Thursday, October 26, 2017
Coffee and Cookies served at 4:15pm
On Romantic Relationship Dissolution:
Why Do People Leave Their Relationships?
Dr. Laura VanderDrift
Department of Psychology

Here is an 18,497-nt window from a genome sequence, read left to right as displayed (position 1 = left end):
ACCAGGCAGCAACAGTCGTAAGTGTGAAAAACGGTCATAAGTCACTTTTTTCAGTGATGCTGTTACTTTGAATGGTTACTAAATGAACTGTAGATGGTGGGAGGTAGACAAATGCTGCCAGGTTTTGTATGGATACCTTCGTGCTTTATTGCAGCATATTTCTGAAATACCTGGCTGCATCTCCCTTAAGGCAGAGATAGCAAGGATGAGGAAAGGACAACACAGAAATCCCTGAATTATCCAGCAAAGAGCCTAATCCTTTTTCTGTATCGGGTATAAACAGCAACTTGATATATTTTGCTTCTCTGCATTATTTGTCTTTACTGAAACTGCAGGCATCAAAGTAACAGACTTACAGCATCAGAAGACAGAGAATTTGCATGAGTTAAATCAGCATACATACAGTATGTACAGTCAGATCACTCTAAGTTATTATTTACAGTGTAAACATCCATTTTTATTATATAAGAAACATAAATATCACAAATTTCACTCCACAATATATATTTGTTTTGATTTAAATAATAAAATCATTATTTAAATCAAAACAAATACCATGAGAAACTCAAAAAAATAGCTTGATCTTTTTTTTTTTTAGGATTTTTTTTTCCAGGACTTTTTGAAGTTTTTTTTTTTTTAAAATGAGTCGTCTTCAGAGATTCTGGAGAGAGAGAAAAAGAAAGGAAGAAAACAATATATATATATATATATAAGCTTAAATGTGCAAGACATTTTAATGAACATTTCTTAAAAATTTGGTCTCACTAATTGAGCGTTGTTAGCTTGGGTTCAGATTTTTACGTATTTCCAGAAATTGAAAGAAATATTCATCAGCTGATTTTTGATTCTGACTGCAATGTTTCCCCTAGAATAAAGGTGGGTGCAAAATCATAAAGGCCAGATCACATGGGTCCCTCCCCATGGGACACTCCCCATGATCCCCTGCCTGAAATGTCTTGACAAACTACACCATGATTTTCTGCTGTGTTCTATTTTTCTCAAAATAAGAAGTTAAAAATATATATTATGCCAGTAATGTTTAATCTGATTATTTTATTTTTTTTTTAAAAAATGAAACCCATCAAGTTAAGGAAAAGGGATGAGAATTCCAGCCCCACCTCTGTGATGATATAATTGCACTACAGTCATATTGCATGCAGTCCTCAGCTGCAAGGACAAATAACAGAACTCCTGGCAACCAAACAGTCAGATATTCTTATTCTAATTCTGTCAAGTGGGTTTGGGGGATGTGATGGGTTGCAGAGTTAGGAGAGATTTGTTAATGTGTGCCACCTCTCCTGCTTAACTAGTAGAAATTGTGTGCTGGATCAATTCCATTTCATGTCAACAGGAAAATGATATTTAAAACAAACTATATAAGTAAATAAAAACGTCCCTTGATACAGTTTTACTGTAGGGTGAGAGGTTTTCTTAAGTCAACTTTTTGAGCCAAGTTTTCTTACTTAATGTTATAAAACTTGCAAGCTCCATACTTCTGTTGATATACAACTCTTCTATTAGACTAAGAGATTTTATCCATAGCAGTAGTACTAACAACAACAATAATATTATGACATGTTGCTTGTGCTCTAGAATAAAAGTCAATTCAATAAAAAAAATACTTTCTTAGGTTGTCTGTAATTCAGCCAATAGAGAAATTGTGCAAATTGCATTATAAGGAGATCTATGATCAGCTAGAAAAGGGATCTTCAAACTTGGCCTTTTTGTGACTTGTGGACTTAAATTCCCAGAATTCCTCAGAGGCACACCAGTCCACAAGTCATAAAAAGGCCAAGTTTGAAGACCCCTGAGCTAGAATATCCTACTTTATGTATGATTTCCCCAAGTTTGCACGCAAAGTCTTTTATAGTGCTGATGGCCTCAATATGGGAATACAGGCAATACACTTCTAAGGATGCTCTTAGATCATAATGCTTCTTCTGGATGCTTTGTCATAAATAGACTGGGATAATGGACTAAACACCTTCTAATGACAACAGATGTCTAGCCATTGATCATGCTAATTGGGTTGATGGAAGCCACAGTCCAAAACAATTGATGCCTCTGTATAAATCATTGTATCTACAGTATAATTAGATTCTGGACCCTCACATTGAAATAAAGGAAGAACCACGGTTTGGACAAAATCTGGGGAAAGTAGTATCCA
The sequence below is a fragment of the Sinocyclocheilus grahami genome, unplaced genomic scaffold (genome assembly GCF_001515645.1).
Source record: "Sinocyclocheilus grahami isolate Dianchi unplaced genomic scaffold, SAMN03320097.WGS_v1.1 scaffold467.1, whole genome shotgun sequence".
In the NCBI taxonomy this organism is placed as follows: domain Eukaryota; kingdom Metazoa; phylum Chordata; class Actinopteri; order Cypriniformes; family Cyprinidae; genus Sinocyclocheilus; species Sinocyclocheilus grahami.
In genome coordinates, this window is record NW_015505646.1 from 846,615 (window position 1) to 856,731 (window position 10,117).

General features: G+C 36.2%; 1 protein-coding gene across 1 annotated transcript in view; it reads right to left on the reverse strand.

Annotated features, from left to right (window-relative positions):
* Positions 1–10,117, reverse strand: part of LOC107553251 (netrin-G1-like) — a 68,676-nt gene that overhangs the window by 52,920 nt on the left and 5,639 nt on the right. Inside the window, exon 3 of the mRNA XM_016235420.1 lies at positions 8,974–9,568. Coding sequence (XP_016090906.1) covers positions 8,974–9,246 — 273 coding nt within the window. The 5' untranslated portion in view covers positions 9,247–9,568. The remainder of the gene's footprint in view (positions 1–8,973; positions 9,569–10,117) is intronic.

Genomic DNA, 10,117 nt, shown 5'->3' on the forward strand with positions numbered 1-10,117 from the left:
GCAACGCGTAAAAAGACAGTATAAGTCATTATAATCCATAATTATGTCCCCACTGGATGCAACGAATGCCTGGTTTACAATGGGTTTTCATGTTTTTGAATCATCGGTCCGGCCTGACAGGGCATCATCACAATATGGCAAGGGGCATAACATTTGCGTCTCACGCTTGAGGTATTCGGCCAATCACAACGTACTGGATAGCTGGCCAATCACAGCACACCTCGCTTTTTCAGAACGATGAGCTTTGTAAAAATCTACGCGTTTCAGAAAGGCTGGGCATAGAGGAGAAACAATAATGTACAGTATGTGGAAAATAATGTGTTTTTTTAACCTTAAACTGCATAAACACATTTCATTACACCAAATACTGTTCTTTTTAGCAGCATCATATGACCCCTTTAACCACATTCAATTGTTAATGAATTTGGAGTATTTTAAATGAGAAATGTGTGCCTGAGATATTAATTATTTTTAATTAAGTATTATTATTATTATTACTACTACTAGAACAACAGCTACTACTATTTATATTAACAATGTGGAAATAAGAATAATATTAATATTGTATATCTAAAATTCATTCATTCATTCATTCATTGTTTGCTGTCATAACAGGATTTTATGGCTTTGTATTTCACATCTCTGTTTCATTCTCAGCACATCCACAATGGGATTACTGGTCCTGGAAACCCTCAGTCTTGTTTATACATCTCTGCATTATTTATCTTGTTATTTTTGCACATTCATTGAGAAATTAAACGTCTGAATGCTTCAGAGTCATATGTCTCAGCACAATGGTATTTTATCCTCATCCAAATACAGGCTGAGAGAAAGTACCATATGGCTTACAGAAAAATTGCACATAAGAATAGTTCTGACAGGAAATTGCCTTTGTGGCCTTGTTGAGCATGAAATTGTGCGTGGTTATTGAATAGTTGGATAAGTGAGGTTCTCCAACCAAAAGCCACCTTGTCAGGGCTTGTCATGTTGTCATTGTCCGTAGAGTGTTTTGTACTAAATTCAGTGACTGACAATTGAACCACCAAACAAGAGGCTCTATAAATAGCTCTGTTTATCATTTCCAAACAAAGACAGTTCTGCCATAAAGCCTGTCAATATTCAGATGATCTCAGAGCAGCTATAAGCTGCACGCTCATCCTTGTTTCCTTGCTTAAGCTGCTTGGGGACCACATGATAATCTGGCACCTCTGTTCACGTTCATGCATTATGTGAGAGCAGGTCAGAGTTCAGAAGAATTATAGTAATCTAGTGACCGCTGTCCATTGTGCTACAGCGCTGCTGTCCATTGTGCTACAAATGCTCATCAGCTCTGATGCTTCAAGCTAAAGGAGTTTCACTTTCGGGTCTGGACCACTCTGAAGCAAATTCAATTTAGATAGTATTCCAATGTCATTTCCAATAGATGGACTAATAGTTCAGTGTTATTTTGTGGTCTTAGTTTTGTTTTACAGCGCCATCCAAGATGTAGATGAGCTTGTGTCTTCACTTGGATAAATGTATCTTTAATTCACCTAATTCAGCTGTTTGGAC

Abstract: Why do people believe their relationships might end? Why might they stay together? Guided by research that indicates people’s commitment to staying in their relationship and their commitment to leaving their relationship are not necessarily strongly correlated (VanderDrift, Agnew, & Wilson, 2008), in the current work, we examine these as independent questions. Specifically, we hypothesize that the underlying reasons behind judgments regarding staying and leaving might not be strict inverses (e.g., satisfaction might be a reason relationships persist, but dissatisfaction not equally predictive of dissolution). Relying on an interdependence theory scaffold (Thibaut & Kelley, 1959), we propose, and test, that satisfaction will contribute more explanatory variance to stay judgments than to leave judgments, whereas alternative quality will contribute more to leave judgments than to stay judgments. In four studies utilizing diverse methods, we find evidence for this, and conclude that the antecedents of stay judgments differ from that of leave judgments. These findings have critical implications for understanding and predicting romantic relationship stay-leave behavior and its consequences.
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